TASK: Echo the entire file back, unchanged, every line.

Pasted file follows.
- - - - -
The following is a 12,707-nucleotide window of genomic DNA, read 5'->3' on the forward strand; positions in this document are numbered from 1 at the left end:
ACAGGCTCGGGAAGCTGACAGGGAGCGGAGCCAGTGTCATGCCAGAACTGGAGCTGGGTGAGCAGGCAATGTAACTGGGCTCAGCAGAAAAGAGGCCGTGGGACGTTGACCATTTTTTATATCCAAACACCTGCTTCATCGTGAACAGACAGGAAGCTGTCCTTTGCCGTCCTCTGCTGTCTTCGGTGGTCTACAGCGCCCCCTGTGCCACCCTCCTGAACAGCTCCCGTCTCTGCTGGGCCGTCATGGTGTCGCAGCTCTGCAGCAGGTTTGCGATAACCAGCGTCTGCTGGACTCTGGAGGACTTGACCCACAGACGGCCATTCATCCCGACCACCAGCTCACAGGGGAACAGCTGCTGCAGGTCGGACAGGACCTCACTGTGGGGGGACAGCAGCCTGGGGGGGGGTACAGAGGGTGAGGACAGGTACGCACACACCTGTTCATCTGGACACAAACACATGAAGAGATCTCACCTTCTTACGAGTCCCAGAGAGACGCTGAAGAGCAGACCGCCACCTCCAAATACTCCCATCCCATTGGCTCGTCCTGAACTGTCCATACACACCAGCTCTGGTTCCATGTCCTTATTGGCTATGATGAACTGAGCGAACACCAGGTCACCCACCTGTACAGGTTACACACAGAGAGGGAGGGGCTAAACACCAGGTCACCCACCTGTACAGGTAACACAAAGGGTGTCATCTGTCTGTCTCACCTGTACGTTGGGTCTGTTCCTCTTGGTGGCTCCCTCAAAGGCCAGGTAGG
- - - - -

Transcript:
The following is a 12,707-nucleotide window of genomic DNA, read 5'->3' on the forward strand; positions in this document are numbered from 1 at the left end:
ACAGGCTCGGGAAGCTGACAGGGAGCGGAGCCAGTGTCATGCCAGAACTGGAGCTGGGTGAGCAGGCAATGTAACTGGGCTCAGCAGAAAAGAGGCCGTGGGACGTTGACCATTTTTTATATCCAAACACCTGCTTCATCGTGAACAGACAGGAAGCTGTCCTTTGCCGTCCTCTGCTGTCTTCGGTGGTCTACAGCGCCCCCTGTGCCACCCTCCTGAACAGCTCCCGTCTCTGCTGGGCCGTCATGGTGTCGCAGCTCTGCAGCAGGTTTGCGATAACCAGCGTCTGCTGGACTCTGGAGGACTTGACCCACAGACGGCCATTCATCCCGACCACCAGCTCACAGGGGAACAGCTGCTGCAGGTCGGACAGGACCTCACTGTGGGGGGACAGCAGCCTGGGGGGGGGTACAGAGGGTGAGGACAGGTACGCACACACCTGTTCATCTGGACACAAACACATGAAGAGATCTCACCTTCTTACGAGTCCCAGAGAGACGCTGAAGAGCAGACCGCCACCTCCAAATACTCCCATCCCATTGGCTCGTCCTGAACTGTCCATACACACCAGCTCTGGTTCCATGTCCTTATTGGCTATGATGAACTGAGCGAACACCAGGTCACCCACCTGTACAGGTTACACACAGAGAGGGAGGGGCTAAACACCAGGTCACCCACCTGTACAGGTAACACAAAGGGTGTCATCTGTCTGTCTCACCTGTACGTTGGGTCTGTTCCTCTTGGTGGCTCCCTCAAAGGCCAGGTAGG